December 4, 2008:    Dam politics, the environment, and responsible engineering.

This letter is in response to the Dec. 3  letter criticizing the existence of the Windom Dam. 

Mary Benson says the DNR requires much of Windom in the way of expensive studies to prove the existing dam is sound.  She’s correct. What she may not know is that requiring the city to jump through all the hoops (described in last week’s article) to obtain a DNR riverbank repair permit is based on a policy. It has no basis in law.

 What is also not mentioned is a rule prohibiting public waters alteration when the work “will adversely impact public infrastructure, particularly roads and drainage systems.”   

Information shows that utilities running under the west river area are at much greater risk of damage due to freezing, or scouring of the riverbed during a flood.  This was not an issue with a dam in place. It should now concern everyone.  

Research shows that pool areas of low head dams enjoy protection from erosion during floods; without a dam this is a much greater erosive risk due to faster, more concentrated currents.  The Des Moines River is a naturally meandering river, which it will do if given a chance.   Perhaps this is why a more recent Army Corps of Engineers report than the one Benson cited says the dam does not cause flooding and its removal was not recommended.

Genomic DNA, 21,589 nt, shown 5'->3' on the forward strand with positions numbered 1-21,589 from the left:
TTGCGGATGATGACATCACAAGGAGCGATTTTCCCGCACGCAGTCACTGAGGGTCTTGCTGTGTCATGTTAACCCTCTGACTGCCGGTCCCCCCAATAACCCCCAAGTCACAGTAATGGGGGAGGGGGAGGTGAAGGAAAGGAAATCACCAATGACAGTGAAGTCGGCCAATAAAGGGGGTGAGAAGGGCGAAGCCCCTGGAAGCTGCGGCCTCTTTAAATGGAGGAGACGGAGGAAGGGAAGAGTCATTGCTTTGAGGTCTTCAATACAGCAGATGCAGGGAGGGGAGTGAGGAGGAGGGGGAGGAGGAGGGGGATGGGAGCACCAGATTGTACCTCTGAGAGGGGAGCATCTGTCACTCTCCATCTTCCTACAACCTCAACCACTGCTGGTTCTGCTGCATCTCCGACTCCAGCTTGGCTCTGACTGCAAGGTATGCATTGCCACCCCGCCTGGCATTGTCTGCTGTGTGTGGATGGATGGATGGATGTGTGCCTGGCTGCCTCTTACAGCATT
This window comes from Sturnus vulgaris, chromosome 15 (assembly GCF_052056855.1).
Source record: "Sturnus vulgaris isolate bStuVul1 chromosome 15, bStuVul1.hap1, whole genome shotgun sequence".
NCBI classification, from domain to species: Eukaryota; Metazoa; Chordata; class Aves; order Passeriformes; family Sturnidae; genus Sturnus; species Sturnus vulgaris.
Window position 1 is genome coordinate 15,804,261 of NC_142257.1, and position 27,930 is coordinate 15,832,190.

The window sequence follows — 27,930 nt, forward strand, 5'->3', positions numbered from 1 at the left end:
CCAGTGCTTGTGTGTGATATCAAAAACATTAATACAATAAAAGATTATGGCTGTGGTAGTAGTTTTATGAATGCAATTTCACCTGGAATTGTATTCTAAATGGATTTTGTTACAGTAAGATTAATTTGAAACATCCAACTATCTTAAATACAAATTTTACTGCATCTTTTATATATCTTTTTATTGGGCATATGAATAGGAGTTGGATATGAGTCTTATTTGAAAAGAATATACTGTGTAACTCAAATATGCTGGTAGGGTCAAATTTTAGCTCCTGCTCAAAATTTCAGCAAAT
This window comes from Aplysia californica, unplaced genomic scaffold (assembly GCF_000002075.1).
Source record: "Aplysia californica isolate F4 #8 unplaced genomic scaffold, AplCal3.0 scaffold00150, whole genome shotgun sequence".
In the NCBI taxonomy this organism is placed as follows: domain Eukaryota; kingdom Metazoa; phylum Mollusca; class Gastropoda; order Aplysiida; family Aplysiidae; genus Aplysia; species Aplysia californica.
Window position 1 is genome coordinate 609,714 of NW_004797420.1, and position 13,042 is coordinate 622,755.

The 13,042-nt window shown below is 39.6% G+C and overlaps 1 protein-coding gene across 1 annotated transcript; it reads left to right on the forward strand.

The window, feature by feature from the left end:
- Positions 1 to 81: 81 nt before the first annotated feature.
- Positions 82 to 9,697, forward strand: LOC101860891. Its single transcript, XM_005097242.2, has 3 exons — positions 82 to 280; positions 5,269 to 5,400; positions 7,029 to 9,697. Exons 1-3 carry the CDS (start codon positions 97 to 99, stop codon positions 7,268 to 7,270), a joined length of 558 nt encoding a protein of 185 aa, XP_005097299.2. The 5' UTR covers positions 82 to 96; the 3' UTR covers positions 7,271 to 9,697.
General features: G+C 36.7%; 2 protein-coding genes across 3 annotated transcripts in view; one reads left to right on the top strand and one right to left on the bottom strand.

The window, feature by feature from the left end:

The DNR says it will not support protecting riverbanks unless a need is demonstrated.

By then it would then be too late. 

The DNR claims utility lines, homes, Riverview apartment building and the Highway 62 bridge are all improperly situated. So we must depend on the DNR to protect millions of dollars of public and private property during a flood. 

The DNR would have the City ignore engineering advice (which we paid for) to protect homes, utilities and the Highway 62 bridge.  This would place people at risk of catastrophic flood damage in the name of “letting a river be a river” in Windom.  (We won’t mention the DNR low head dams upstream.)     

We have shown a long-term plan using the reservoir to benefit the public and wildlife.  We have noted the devastation to pre-existing wetlands nesting habitat that supported countless ducks, pelicans, egrets, herons, geese and other wildlife.  The DNR responded by stating “the wildlife argument is merely qualitative recollections of the good ole days.”   For us, the “good ole days” were…2005.  We’ve been lucky because there hasn’t been a significant flood recently.  How long our luck lasts is an open question that should concern all Windom residents.        

Bob Williams, Professional Engineer & Save the Island Park Dam Group Member


Editor’s Note: Windom’s Save the Island Park Dam Group has  created a website,, which contains much information and correspondence about this issue, both in terms of the dam’s benefit to the environment and the dam’s benefits to the city of Windom.